The latest Sundance endeavor is aptly named “Sole Survivor,” which is a companywide incentive for a fun program that encourages employees to engage in a healthy activity and have a chance to win prizes such as paid week-long vacations at Hilton Head, South Carolina.

Counting steps

“Sole Survivor” requires participating employees to walk more on a daily basis. Each step is counted with a company-supplied FitBit Zip — an apparatus worn on the belt, carried in the pocket or clipped to a shirt. The Zip tracks the number of steps taken, the distance covered, the number of calories burned and the time of day.

So far, the Dowds say the program that began May 1 and runs through the end of September has produced remarkable results.

• 390 employees are participating companywide.

• 41 million steps have been taken since May 1.

• The collective distance walked to date is more than 18,000 miles.

Tina Dowd said FitBit calculates the total steps as a company and provides a ranking of the top employees, who will reap rewards and prizes.

She said the ultimate prize will go to seven two-person teams who will travel to Hilton Head in November for a three-night stay. The top prize also will include paid time off, airfare, accommodations, meals and several guided walks — an appropriate perk for this contest.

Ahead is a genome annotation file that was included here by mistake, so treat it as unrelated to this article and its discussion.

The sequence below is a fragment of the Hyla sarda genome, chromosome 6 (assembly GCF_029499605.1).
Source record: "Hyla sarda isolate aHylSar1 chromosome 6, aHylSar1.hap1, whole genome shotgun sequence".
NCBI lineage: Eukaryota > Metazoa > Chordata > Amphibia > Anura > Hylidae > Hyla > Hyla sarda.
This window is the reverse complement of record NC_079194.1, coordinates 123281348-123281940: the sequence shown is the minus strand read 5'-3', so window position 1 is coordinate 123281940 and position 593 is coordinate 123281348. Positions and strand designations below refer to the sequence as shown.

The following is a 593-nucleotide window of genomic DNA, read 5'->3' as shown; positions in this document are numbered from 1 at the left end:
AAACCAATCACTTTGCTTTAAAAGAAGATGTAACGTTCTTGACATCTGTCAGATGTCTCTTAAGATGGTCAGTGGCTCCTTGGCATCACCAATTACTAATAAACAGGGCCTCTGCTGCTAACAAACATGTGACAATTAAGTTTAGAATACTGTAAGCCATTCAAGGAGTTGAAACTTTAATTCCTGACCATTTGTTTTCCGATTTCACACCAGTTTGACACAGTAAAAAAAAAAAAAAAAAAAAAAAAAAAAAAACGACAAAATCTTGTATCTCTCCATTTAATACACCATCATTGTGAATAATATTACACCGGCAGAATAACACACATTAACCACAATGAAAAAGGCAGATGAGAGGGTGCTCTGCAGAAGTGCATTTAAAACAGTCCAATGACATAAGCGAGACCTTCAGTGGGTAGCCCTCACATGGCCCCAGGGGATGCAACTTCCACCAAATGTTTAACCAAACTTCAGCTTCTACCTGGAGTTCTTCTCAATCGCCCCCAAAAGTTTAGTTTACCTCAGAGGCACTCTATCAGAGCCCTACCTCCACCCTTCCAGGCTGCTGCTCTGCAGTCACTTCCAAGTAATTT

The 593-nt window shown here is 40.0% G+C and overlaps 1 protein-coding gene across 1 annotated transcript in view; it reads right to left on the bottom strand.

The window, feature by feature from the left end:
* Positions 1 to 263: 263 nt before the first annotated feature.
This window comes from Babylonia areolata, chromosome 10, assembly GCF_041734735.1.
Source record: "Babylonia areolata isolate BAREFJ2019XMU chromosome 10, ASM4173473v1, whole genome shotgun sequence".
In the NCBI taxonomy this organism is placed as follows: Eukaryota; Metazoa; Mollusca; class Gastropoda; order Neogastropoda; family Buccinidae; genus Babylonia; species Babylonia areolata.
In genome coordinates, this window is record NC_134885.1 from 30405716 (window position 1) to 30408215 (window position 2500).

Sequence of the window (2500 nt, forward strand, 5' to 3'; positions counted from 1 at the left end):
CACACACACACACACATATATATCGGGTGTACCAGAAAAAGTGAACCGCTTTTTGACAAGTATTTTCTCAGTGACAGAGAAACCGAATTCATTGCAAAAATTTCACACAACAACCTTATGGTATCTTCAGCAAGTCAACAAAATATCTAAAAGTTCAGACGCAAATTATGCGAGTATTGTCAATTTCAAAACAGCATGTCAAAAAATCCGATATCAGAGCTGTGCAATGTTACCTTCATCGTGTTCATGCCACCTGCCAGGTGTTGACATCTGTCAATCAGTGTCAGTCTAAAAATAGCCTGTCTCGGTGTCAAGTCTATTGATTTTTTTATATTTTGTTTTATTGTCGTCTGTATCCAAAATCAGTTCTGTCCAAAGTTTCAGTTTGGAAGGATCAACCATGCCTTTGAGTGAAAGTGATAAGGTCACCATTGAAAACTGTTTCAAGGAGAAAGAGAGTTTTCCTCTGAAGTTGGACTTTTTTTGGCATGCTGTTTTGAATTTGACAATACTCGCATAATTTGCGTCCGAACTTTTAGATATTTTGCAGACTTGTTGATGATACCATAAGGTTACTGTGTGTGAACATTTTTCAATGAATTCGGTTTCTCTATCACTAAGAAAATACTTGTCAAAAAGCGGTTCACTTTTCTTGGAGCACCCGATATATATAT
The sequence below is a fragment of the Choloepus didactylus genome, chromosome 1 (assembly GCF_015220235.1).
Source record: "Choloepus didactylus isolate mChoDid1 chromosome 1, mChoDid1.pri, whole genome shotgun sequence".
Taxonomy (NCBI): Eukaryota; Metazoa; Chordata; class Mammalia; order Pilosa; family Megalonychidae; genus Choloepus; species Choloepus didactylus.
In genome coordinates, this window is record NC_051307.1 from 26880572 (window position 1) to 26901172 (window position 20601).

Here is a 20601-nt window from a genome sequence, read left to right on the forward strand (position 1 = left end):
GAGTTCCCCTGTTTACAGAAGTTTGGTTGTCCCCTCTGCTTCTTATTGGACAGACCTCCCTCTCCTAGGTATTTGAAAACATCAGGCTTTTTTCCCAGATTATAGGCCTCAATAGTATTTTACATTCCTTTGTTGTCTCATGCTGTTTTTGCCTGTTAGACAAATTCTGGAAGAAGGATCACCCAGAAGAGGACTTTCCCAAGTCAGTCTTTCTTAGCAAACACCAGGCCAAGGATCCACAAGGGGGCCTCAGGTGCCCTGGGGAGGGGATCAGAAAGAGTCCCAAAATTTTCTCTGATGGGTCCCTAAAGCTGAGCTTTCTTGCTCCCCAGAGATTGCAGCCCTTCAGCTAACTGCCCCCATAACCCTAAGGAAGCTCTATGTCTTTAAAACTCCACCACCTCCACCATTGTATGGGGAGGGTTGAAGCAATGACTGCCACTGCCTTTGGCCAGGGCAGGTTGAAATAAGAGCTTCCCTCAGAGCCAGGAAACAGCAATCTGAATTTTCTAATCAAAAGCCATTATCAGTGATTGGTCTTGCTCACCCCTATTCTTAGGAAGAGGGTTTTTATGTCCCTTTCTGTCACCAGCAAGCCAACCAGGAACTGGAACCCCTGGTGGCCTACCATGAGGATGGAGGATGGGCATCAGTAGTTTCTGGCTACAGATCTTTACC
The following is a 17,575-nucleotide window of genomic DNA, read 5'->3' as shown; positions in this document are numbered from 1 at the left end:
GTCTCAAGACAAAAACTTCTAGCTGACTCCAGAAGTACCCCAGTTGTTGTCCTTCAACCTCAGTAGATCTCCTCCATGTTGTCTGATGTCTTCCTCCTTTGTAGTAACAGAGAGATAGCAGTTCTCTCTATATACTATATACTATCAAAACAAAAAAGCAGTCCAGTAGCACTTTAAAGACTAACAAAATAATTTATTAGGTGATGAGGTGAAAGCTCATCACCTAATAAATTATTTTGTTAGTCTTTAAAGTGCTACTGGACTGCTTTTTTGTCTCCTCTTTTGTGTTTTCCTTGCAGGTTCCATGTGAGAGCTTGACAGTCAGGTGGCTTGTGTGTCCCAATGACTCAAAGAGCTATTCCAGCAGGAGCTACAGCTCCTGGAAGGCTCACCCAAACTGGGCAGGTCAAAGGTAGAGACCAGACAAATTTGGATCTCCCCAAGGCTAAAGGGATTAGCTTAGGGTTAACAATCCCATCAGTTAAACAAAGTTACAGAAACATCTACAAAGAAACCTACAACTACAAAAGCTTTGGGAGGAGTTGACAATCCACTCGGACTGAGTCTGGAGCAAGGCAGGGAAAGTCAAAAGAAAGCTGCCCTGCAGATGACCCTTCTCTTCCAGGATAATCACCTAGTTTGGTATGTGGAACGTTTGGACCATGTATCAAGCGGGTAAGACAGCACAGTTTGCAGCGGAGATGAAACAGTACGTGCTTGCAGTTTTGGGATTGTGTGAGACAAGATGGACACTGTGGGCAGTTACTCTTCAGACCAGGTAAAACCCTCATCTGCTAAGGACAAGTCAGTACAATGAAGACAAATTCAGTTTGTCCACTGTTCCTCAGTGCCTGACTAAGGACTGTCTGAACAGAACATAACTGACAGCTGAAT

Success stories

Christina Allen, 41, a 22-year Sundance employee, said if it weren’t for the programs offered at work, she would probably be at home on the couch eating Doritos and smoking.

“I know if it wasn’t for the smoking-cessation program offered here, I would still be smoking,” Allen said.

Allen said she couldn’t believe how little she was walking before the “Sole Survivor” program was launched at Sundance.

“I wasn’t doing anything close to 10,000 steps per day,” she said. “And now I have a goal every day. I average around 6,500 per day, but I am always trying to do more.”

Candy Bednar, vice president of business development, has lost weight, quit smoking, gained some weight back and is now losing it again on the stepping program.

Bednar, 43, of Ashley, said she exceeds 10,000 steps every day, averaging close to 18,000. John Dowd said 2,000 steps equals a mile.

Rose Yanko, 47, of Wilkes-Barre, is marathon runner who said participating in the stepping program has increased her endurance.

“And I won this new pair of running shoes,” she said. “And our enthusiasm generated from this program translates directly to our performance and attitude at work. People are always saying how their clothes fit better and that they feel much better.”

Bednar said the benefits extend beyond work. Many employees, she said, have their husbands, wives, children and significant others doing more walking and eating better.

So what program is next at Sundance?

Tina Dowd said she hasn’t decide yet, but it might be a literacy program in which employees read books and then discuss them in groups.

Or, if Christina Allen has her way, it will be a program aimed at lowering cholesterol levels.

“I’d like to live a long, healthy life,” Zambotti said. “Everybody gets older and good health should be always be your goal.”